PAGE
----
Dudley, North Carolina –Three Wayne County deputies were shot and killed while serving involuntary recognizance warrants in Dudley on Monday morning.
Joel Gillie, spokesman for the Wayne County Sheriff’s Office, said one deputy was at Wayne UNC Health Care while two were airlifted to ECU Health. The conditions of the deputies were not immediately known.
“At this time, our thoughts and prayers are with the people in our department and their families as they deal with their hurts,” Gillie said.
The shooting occurred around 10:30 a.m. at a home in the 2500 block of Arrington Bridge Road. Heavily armed officers from the State Highway Patrol, WCSO and surrounding agencies continued to surround a home in the area at noon Monday.
Gillie said the suspect was still barricaded inside the home on Monday afternoon. Information on who filed the internment order and what weapons were used in the shooting has not been released.
The sheriff’s office did not release the names of the deputies shot or specify the severity of the injuries sustained by the deputies. It is not yet known who fired.
Chachi Torres said his son, Ramon Torres, was one of the deputies shot dead. He said he had a “bad feeling” when his phone went off on Monday morning.
“Usually I’d have my phone set up for any type of news, and I had a bad feeling…my phone went dead. I’m looking at it. Boom. Wayne County Sheriff’s Office [deputies] been shot. I call everyone and find out that one of them is my son.”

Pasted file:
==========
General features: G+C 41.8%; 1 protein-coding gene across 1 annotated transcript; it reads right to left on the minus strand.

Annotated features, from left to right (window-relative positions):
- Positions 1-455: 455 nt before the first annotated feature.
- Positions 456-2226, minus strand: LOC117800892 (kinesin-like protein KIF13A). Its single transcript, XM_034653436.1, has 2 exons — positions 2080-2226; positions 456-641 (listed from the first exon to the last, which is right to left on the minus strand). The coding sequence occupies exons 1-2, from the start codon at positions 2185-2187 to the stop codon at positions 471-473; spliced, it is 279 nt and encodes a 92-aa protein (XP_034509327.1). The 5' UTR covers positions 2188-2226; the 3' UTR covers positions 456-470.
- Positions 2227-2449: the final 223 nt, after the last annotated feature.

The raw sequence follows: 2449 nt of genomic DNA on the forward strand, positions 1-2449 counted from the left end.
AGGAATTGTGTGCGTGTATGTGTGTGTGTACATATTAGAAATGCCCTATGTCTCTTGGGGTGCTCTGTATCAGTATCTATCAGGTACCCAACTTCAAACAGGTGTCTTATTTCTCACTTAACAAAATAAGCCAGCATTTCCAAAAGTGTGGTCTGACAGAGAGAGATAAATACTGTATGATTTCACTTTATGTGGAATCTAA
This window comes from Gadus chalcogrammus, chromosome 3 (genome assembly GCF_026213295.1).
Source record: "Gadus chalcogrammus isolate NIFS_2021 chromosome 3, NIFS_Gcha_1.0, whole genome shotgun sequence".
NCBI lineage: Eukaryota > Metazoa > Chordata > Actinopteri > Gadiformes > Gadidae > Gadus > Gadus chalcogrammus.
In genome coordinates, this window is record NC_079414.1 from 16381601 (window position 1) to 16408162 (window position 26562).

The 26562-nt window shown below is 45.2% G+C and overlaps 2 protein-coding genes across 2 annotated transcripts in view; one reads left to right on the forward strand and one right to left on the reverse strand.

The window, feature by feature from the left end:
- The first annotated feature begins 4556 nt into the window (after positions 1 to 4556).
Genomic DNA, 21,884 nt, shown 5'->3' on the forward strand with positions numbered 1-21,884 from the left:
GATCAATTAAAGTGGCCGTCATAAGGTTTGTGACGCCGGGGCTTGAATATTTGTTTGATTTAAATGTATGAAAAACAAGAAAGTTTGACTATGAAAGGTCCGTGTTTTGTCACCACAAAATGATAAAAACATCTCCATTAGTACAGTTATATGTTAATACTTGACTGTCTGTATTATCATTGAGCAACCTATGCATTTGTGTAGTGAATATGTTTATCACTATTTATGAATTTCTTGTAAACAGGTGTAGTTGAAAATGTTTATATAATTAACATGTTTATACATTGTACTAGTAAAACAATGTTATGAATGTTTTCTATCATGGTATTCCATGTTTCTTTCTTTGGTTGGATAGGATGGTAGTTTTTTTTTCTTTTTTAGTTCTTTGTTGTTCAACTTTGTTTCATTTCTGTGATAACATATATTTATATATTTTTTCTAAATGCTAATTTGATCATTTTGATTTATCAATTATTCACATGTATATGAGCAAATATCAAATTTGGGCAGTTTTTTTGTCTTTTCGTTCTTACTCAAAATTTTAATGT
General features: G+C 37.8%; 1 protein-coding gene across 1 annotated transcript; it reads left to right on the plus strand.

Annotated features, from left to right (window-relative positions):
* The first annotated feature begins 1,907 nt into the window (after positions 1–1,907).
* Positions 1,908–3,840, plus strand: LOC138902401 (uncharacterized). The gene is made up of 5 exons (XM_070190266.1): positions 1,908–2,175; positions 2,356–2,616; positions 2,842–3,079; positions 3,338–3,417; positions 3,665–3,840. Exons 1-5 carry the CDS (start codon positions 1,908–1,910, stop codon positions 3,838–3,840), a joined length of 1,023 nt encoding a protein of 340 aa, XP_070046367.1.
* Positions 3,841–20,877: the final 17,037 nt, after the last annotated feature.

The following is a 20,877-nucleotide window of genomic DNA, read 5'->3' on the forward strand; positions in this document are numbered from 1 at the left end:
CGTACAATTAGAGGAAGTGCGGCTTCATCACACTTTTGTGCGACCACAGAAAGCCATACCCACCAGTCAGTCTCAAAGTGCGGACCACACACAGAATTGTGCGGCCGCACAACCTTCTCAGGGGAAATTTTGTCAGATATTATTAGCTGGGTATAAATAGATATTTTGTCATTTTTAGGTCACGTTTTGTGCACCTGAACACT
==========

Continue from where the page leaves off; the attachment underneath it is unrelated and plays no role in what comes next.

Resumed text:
Chachi Torres said it was some of the worst news he could receive as a parent.
“I call my wife, I tell my wife, my daughter. We just got in the vehicle and we went straight to the hospital,” he said.
Ramon Torres is in good spirits, his father said.
“He’s in a bit of pain at the moment but he’s strong…He told us he didn’t want to see anyone, so I understand. He’s fine,” Chachi Torres said.
“I’m just praying for the other two [just] because my son is here, that does not mean [I] just worry about Ramon. We are worried about the other families.”
It’s normal for three deputies to serve involuntary recognizance, Gillie said, and the deputies had no prior history with the suspect.
According to the Gun Violence Archives, there have been six incidents in North Carolina this year where an officer was shot or killed. Nationwide, the database shows there have been at least 201.
Between January 1, 2019 and today, North Carolina has had at least 73 incidents in which an officer was shot or killed. This places our state eighth in the nation for such incidents during this period.
During this same period nationally, there were more than 1180 incidents. They increased over time. From 297 in 2019, 330 in 2020 and 360 incidents reported to GVA for 2021. At this point last year, 190 incidents have been reported, so we exceed it.